Well, I wouldn't -- I would say, the emphasis, probably, we hope will be, all right, at the end of the day. Are you digging the -- are you sinking the pipe the right way? Right? I mean, that's where a leak can occur. What do you do? What do you add to the frac? And then what do you do with the water, post frac? And so there's big opportunities. Frac-ing in a neighborhood becomes problematic as much for the trucks driving up and down the street with water, as for anything else. So if you're going to reduce the need for water, i.e., if you can come up with programs and products that reduce the amount of water that needs to go in, and then how do you recycle the water so that you can you reuse it in a frac without having to bring in new fresh water? Those are the technologies for regulation centering and those are the technologies that are going to make the biggest difference. And those are areas that we think we're well-equipped help customers with. If that answers your question. To call it -- and I think that's where the emphasis needs to be. Right? Ground water is never contaminated from the frac 1 mile down, it's contaminated from surface water. Post-frac water sits on top and sinks down 200 feet. I mean, that's where there's been problems in the past. But even though those problems are pretty few and what they need to do is tighten the regulation, make sure we understand how we're going to treat post-frac water and get on with it.

Unknown Analyst


Douglas M. Baker

Yes. I guess, if we look at the competitive landscape, I don't know that it's -- there's a material difference between what we see now versus what we've seen in the past. I would say it's somewhat cyclical in terms of what the energy is at a given competitor, what they feel they're emphasis is going to be. And so certainly, I mean, you brought up -- Diversey is owned by Sealed Air. Diversey has gone through some challenges and certainly, they're going to come out and try to reestablish momentum. It's what you expect all competitors to do. And we expect them to try to do it, and we expect our team to work to prevent it. I don't know what else to say, that's what we all do. And our main focus is on taking care of customers, you do that, usually good things happen. But we have traditionally been a tough company to compete against and we don't plan to become an easy company to compete against anytime soon.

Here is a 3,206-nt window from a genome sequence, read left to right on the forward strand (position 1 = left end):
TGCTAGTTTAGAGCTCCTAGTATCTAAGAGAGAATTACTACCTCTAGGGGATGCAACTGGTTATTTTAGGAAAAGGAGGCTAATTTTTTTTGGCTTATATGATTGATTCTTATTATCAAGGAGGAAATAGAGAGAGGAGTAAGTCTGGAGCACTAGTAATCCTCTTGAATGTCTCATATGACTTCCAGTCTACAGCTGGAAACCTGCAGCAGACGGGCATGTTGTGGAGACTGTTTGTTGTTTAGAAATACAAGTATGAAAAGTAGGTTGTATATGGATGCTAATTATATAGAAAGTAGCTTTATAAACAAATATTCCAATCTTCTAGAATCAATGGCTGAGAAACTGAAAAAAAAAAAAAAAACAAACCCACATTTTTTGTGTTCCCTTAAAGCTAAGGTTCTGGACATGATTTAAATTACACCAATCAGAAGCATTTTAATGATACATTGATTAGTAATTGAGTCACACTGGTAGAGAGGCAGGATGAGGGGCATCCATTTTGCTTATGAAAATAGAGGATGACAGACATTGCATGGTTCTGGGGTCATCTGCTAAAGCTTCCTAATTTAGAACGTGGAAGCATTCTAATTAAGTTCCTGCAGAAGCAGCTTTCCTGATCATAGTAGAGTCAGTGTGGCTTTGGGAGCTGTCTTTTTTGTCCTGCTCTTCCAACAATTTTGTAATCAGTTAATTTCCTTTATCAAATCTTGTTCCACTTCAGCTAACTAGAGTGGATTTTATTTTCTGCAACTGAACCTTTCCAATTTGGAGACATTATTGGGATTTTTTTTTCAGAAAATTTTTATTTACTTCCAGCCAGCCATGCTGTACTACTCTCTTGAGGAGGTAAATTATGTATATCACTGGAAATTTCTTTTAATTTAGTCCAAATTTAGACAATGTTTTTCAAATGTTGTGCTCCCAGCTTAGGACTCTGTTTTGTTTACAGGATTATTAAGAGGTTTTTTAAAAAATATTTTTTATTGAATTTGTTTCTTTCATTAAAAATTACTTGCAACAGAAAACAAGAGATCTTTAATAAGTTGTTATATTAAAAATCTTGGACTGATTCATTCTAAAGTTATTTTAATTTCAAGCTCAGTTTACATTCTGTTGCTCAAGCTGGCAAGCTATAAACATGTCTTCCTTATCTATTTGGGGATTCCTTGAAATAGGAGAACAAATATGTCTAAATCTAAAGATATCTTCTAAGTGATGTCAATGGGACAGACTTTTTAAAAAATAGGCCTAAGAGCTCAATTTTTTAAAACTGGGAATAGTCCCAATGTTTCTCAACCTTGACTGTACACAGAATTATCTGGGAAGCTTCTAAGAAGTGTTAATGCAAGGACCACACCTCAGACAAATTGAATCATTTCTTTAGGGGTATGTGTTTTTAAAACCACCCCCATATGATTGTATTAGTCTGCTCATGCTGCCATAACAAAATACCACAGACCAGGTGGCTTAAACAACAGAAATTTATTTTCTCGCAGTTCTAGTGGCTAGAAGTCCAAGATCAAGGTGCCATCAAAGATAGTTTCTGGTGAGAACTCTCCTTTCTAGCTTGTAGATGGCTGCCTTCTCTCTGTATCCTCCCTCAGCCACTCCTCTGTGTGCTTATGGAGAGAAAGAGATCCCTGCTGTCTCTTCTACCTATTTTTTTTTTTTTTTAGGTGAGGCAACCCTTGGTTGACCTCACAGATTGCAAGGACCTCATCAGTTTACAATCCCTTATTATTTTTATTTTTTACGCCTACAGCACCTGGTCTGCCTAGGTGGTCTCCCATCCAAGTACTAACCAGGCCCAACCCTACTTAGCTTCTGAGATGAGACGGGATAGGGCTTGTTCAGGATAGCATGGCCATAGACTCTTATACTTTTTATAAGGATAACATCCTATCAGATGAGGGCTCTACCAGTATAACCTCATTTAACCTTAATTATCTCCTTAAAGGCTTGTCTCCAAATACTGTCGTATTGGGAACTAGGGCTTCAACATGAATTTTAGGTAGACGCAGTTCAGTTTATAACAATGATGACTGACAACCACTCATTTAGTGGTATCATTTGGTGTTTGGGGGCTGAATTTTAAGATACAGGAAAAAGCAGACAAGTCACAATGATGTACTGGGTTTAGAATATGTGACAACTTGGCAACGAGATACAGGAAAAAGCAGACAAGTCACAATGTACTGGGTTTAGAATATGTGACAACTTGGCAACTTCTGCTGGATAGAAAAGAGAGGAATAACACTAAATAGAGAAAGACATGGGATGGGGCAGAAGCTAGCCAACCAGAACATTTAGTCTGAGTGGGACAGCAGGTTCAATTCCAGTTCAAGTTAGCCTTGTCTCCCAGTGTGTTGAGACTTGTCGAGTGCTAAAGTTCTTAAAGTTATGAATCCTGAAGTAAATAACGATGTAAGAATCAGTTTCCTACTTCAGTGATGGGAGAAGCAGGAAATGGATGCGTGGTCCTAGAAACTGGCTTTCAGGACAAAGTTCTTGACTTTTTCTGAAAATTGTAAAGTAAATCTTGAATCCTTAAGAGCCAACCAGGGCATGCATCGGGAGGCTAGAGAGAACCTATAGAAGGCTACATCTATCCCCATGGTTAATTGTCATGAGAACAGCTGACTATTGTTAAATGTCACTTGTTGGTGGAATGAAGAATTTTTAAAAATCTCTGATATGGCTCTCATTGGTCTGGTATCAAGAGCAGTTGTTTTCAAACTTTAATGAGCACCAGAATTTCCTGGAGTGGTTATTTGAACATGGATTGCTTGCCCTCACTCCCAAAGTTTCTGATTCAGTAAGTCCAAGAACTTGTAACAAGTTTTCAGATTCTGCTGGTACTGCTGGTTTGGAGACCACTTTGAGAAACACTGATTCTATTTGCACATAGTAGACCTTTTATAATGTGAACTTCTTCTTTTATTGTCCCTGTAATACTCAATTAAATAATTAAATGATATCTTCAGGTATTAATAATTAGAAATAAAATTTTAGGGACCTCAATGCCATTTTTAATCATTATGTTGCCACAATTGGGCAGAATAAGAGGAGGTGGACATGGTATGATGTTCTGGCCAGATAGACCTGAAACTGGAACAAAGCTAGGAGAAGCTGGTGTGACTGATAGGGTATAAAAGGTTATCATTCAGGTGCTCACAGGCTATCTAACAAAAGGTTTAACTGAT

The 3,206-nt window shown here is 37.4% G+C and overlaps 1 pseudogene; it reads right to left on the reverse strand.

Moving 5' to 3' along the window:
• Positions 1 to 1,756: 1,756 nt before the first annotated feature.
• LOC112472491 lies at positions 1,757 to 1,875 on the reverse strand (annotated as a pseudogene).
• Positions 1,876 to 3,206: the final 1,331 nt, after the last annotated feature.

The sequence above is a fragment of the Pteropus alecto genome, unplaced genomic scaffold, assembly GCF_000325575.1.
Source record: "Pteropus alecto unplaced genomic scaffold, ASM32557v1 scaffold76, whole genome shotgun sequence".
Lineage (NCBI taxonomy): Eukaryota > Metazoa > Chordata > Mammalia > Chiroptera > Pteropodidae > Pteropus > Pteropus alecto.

John P. McNulty - Crédit Suisse AG, Research Division


Douglas M. Baker

Great. Thank you, John.

Copyright policy: All transcripts on this site are the copyright of Seeking Alpha. However, we view them as an important resource for bloggers and journalists, and are excited to contribute to the democratization of financial information on the Internet. (Until now investors have had to pay thousands of dollars in subscription fees for transcripts.) So our reproduction policy is as follows: You may quote up to 400 words of any transcript on the condition that you attribute the transcript to Seeking Alpha and either link to the original transcript or to All other use is prohibited.


If you have any additional questions about our online transcripts, please contact us at: Thank you!